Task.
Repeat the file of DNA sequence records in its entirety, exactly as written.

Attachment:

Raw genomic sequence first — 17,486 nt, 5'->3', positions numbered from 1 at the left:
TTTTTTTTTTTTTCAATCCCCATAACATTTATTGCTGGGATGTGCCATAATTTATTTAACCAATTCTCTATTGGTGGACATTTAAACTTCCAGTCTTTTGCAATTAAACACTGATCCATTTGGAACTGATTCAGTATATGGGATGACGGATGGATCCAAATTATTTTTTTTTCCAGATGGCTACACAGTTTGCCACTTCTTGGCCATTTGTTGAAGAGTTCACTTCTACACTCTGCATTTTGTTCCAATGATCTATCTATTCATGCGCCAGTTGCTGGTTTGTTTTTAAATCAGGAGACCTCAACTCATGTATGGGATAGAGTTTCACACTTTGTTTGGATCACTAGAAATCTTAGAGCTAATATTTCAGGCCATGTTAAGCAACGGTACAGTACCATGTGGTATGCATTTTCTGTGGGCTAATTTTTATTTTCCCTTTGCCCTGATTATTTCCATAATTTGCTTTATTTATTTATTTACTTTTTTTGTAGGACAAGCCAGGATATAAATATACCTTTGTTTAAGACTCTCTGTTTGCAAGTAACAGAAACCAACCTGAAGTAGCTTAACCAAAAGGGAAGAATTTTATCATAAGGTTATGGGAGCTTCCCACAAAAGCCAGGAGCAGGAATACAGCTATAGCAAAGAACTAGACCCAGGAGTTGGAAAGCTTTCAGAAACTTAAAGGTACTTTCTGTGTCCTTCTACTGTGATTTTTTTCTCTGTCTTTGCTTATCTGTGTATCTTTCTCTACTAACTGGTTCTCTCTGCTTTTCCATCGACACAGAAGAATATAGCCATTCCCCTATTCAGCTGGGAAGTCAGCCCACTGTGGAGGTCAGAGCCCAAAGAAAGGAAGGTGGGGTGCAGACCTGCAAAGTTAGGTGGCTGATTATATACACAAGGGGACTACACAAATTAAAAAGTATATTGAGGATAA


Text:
Raw genomic sequence first — 17,486 nt, 5'->3', positions numbered from 1 at the left:
TTTTTTTTTTTTTCAATCCCCATAACATTTATTGCTGGGATGTGCCATAATTTATTTAACCAATTCTCTATTGGTGGACATTTAAACTTCCAGTCTTTTGCAATTAAACACTGATCCATTTGGAACTGATTCAGTATATGGGATGACGGATGGATCCAAATTATTTTTTTTTCCAGATGGCTACACAGTTTGCCACTTCTTGGCCATTTGTTGAAGAGTTCACTTCTACACTCTGCATTTTGTTCCAATGATCTATCTATTCATGCGCCAGTTGCTGGTTTGTTTTTAAATCAGGAGACCTCAACTCATGTATGGGATAGAGTTTCACACTTTGTTTGGATCACTAGAAATCTTAGAGCTAATATTTCAGGCCATGTTAAGCAACGGTACAGTACCATGTGGTATGCATTTTCTGTGGGCTAATTTTTATTTTCCCTTTGCCCTGATTATTTCCATAATTTGCTTTATTTATTTATTTACTTTTTTTGTAGGACAAGCCAGGATATAAATATACCTTTGTTTAAGACTCTCTGTTTGCAAGTAACAGAAACCAACCTGAAGTAGCTTAACCAAAAGGGAAGAATTTTATCATAAGGTTATGGGAGCTTCCCACAAAAGCCAGGAGCAGGAATACAGCTATAGCAAAGAACTAGACCCAGGAGTTGGAAAGCTTTCAGAAACTTAAAGGTACTTTCTGTGTCCTTCTACTGTGATTTTTTTCTCTGTCTTTGCTTATCTGTGTATCTTTCTCTACTAACTGGTTCTCTCTGCTTTTCCATCGACACAGAAGAATATAGCCATTCCCCTATTCAGCTGGGAAGTCAGCCCACTGTGGAGGTCAGAGCCCAAAGAAAGGAAGGTGGGGTGCAGACCTGCAAAGTTAGGTGGCTGATTATATACACAAGGGGACTACACAAATTAAAAAGTATATTGAGGATAA